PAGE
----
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Canadian Muslims and the upcoming elections

By Imam Dr. Zijad Delic

Introduction: Reflection

“Verily! God commands that you should render back the trusts to those, to whom they are due; and that when you judge between men, you judge with justice. Verily, how excellent is the teaching which He (God) gives you! Truly, God is ever All-Hearer, All-Seer.” (Qur’an, An Nisa 58).

(April 21, 2011) – Does it matter who is the captain on a ship? Does it matter who leads us? Does it matter if a leader is ethical and accountable? Does it matter if you and I are active, involved and engaged? Does it matter if we are voiceless? Does it matter…?

I believe that all of the “matters” mentioned above do matter – they matter purely and simply because they speak to conditions that are essential for our survival as human beings and as citizens of Muslim faith within the larger realm of our nation.

If we avoid active involvement and engaged participation, we give others a chance to design one-size-fits-all policies that can make just as great an impact on our lives as on the rest of the population, but with one critical difference – those policies lack our input.

Background: Old Faith — New Challenges

Islam – Muslims’ faith – teaches us not only how to worship the Creator in visible and formal ways – such as by going to mosque — but also how to conduct ourselves and our daily affairs during our journey through earthly life.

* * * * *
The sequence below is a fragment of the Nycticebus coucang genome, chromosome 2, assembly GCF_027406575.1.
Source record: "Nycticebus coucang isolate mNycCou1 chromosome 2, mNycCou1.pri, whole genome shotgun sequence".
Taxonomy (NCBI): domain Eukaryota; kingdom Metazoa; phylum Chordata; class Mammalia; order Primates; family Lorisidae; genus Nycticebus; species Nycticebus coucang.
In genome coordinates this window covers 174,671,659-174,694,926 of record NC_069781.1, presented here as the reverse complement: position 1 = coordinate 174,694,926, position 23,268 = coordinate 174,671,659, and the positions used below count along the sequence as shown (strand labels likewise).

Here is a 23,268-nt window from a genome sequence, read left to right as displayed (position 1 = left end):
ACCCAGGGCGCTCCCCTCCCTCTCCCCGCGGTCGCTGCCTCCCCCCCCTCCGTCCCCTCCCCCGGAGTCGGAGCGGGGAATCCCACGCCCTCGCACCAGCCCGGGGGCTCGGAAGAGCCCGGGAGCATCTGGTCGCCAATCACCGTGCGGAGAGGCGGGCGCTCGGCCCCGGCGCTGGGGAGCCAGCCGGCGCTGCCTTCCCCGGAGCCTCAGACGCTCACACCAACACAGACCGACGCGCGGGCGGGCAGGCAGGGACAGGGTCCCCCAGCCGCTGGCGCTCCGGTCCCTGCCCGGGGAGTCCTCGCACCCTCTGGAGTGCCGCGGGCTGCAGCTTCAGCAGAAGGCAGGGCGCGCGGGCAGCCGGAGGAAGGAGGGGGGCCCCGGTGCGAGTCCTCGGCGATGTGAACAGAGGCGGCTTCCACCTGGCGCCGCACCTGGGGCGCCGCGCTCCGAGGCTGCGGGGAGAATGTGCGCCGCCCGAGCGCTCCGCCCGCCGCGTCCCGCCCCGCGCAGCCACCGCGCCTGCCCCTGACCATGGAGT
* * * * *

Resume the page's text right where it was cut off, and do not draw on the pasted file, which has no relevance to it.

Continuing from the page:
While Canadian Muslims play a leading and supportive roles in many areas of Canadian life, one place in which they do not have a “say” proportional to their presence and contributions is in the political arena.

We have had, and have, a few bright stars and pioneers in political activities who have laid down the foundation.

Unfortunately, we notice now that’s not enough.

Political awareness among Canadian Muslims has lagged behind its accomplishments in other areas. We cannot allow this trend to continue today or in the future.

Time is ripe to get engaged and vote for our own good and the good of citizens and this great nation. If we fail to participate as responsible citizens on May 2, we could end up not counting at all in the halls of power for an indefinite time in the future.

Let me examine the key introductory question: What is the position of Islam in determining how Muslims can take on a meaningful role in Canadian politics?

This election is not about politicians. This election is about Canadians, Canada and Canada’s place in the global village.